FREE Delivery in the UK.
Only 1 left in stock (more on the way).
Dispatched from and sold by Amazon. Gift-wrap available.
Quantity:1
Diving Belles has been added to your Basket
+ £2.80 UK delivery
Used: Very Good | Details
Condition: Used: Very Good
Comment: Expedited shipping available on this book. The book has been read, but is in excellent condition. Pages are intact and not marred by notes or highlighting. The spine remains undamaged.
Have one to sell?
Flip to back Flip to front
Listen Playing... Paused   You're listening to a sample of the Audible audio edition.
Learn more
See this image

Diving Belles Hardcover – 19 Jan 2012

4.3 out of 5 stars 20 customer reviews

See all formats and editions Hide other formats and editions
Amazon Price
New from Used from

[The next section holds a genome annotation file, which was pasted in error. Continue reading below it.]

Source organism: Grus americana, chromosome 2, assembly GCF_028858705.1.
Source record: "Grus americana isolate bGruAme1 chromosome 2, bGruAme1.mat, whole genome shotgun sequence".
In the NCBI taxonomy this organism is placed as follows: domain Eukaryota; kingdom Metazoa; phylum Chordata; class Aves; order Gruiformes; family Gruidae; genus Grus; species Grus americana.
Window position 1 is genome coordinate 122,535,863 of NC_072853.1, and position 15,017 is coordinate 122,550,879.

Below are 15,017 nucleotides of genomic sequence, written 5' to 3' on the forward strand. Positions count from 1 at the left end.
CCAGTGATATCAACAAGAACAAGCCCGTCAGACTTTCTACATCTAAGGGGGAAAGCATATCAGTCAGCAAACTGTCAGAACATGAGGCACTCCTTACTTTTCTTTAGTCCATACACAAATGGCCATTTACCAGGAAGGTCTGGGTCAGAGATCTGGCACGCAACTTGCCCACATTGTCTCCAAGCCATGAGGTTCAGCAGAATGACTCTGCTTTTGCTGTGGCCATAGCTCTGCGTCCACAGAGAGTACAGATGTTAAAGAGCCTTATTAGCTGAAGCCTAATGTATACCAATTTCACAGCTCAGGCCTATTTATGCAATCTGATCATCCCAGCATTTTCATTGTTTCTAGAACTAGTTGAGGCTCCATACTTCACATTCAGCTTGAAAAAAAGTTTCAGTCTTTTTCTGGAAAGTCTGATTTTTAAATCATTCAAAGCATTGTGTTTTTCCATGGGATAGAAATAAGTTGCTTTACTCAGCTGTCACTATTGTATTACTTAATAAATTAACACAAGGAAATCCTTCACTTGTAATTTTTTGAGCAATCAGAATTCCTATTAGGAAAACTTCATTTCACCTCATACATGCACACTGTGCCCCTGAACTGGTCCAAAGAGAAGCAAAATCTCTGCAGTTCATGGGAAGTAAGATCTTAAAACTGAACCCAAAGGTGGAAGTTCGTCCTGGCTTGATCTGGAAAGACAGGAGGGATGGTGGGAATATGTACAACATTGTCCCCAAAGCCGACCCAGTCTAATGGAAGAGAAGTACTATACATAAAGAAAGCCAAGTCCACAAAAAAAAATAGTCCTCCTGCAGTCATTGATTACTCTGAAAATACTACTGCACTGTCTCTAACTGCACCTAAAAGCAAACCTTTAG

Kindle Edition
"Please retry"
Hardcover
"Please retry"
£14.99
£0.49 £0.01
Note: This item is eligible for click and collect. Details
Pick up your parcel at a time and place that suits you.
  • Choose from over 13,000 locations across the UK
  • Prime members get unlimited deliveries at no additional cost
How to order to an Amazon Pickup Location?
  1. Find your preferred location and add it to your address book
  2. Dispatch to this address when you check out
Learn more
£14.99 FREE Delivery in the UK. Only 1 left in stock (more on the way). Dispatched from and sold by Amazon. Gift-wrap available.
click to open popover

Special Offers and Product Promotions


Frequently Bought Together

  • Diving Belles
  • +
  • Weathering
Total price: £31.98
Buy the selected items together

Enter your mobile number below and we'll send you a link to download the free Kindle App. Then you can start reading Kindle books on your smartphone, tablet, or computer - no Kindle device required.
Getting the download link through email is temporarily not available. Please check back later.

  • Apple
  • Android
  • Windows Phone

To get the free app, enter your mobile phone number.




Product details

  • Hardcover: 240 pages
  • Publisher: Bloomsbury Publishing (19 Jan. 2012)
  • Language: English
  • ISBN-10: 1408816857
  • ISBN-13: 978-1408816851
  • Product Dimensions: 13.5 x 2.1 x 21.6 cm